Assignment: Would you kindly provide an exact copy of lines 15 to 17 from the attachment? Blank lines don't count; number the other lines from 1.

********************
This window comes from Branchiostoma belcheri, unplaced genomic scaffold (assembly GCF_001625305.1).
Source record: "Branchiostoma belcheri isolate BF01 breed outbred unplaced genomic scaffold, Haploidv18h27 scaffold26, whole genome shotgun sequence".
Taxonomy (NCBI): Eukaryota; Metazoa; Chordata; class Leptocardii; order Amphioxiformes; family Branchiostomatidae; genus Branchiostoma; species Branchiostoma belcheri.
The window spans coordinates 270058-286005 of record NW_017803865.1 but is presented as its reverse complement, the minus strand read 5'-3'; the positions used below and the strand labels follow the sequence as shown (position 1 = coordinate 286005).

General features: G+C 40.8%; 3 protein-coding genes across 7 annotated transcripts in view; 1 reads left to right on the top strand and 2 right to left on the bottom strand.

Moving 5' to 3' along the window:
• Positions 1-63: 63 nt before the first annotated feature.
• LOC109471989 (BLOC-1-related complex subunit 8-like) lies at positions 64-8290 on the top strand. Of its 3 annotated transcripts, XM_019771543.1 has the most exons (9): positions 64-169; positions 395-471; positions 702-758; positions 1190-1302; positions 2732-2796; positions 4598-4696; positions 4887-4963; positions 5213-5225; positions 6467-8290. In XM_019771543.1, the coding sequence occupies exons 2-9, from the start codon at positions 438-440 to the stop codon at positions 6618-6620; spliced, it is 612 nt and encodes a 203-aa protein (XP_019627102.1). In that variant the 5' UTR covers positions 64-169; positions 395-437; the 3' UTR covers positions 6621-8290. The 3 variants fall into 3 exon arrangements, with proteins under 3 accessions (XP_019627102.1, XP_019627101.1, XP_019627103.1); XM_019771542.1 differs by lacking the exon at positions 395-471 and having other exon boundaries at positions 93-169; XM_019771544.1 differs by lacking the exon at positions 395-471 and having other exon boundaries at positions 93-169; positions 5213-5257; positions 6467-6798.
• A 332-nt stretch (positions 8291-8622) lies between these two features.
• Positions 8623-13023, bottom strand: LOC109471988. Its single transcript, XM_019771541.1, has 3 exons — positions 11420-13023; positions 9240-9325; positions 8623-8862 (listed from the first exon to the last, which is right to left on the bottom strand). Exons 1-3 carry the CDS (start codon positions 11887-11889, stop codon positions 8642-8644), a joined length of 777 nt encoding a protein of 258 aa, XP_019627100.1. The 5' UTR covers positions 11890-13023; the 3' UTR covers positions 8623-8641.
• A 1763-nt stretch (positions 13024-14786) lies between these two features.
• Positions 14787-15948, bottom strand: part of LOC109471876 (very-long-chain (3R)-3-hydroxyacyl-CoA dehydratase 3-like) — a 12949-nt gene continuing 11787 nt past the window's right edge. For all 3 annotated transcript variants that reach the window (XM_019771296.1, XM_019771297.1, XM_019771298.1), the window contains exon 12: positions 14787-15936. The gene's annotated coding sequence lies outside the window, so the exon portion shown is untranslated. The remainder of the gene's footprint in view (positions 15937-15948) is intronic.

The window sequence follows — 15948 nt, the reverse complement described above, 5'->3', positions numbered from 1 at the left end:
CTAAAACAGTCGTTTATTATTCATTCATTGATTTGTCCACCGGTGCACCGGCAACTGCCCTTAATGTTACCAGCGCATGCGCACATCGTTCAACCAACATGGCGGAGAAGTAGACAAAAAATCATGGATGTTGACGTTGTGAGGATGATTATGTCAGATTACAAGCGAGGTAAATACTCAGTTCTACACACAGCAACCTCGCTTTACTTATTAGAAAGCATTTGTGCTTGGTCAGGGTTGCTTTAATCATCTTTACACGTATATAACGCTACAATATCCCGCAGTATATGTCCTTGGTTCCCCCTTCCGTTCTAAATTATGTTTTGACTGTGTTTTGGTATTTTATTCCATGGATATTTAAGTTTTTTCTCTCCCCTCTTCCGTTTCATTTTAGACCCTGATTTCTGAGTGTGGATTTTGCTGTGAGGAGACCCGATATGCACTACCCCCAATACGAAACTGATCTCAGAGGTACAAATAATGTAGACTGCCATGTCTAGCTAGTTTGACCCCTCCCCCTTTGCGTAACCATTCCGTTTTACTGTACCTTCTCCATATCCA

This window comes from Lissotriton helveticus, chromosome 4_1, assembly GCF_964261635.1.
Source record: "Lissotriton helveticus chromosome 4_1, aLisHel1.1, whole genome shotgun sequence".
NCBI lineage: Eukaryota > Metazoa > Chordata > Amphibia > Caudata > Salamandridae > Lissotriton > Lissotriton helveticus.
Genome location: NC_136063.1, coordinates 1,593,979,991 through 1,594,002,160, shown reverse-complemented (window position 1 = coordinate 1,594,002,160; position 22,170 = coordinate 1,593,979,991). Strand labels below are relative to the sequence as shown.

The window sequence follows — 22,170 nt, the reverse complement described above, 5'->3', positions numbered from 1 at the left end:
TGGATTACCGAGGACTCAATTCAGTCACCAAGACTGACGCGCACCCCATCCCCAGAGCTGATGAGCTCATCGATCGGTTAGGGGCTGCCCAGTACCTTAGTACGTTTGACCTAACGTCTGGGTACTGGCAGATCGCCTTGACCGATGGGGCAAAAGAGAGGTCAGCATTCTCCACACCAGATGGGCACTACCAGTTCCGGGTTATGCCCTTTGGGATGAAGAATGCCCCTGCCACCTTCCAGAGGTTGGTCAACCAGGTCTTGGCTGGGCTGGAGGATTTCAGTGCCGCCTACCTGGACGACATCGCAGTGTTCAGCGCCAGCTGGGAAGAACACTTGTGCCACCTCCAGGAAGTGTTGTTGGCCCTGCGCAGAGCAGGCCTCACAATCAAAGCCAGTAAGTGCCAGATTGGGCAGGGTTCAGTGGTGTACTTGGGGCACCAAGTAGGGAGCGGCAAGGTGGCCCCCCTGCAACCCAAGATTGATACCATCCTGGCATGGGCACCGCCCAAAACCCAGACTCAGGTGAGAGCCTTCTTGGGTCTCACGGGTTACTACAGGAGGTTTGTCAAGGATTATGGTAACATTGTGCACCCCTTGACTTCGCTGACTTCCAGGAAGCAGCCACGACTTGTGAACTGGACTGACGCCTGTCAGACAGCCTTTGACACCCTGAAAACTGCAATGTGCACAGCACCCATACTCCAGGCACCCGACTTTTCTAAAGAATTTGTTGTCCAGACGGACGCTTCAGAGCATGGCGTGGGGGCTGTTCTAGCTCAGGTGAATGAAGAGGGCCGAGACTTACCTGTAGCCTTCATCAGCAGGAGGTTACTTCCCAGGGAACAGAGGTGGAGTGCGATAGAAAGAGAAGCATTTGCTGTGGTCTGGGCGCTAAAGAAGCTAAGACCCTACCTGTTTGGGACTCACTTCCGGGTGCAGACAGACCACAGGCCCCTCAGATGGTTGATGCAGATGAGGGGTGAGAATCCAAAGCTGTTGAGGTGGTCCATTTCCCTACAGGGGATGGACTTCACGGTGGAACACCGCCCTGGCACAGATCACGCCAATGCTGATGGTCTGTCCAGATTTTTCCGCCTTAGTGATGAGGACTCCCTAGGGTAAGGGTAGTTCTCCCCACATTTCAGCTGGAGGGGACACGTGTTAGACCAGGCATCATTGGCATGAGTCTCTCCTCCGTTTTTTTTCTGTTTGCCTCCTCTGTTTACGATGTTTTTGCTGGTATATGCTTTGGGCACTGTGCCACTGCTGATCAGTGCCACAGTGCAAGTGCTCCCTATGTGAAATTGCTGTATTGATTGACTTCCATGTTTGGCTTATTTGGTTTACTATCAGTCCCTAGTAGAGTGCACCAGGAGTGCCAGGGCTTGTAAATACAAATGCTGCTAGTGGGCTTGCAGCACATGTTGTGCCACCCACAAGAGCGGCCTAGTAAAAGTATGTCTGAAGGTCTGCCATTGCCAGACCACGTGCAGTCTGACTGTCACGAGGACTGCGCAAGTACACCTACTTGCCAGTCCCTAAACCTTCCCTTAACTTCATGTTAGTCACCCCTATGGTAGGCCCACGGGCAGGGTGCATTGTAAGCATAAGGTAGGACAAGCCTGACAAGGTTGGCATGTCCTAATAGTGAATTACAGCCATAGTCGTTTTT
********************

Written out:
This window comes from Lissotriton helveticus, chromosome 4_1, assembly GCF_964261635.1.
Source record: "Lissotriton helveticus chromosome 4_1, aLisHel1.1, whole genome shotgun sequence".
NCBI lineage: Eukaryota > Metazoa > Chordata > Amphibia > Caudata > Salamandridae > Lissotriton > Lissotriton helveticus.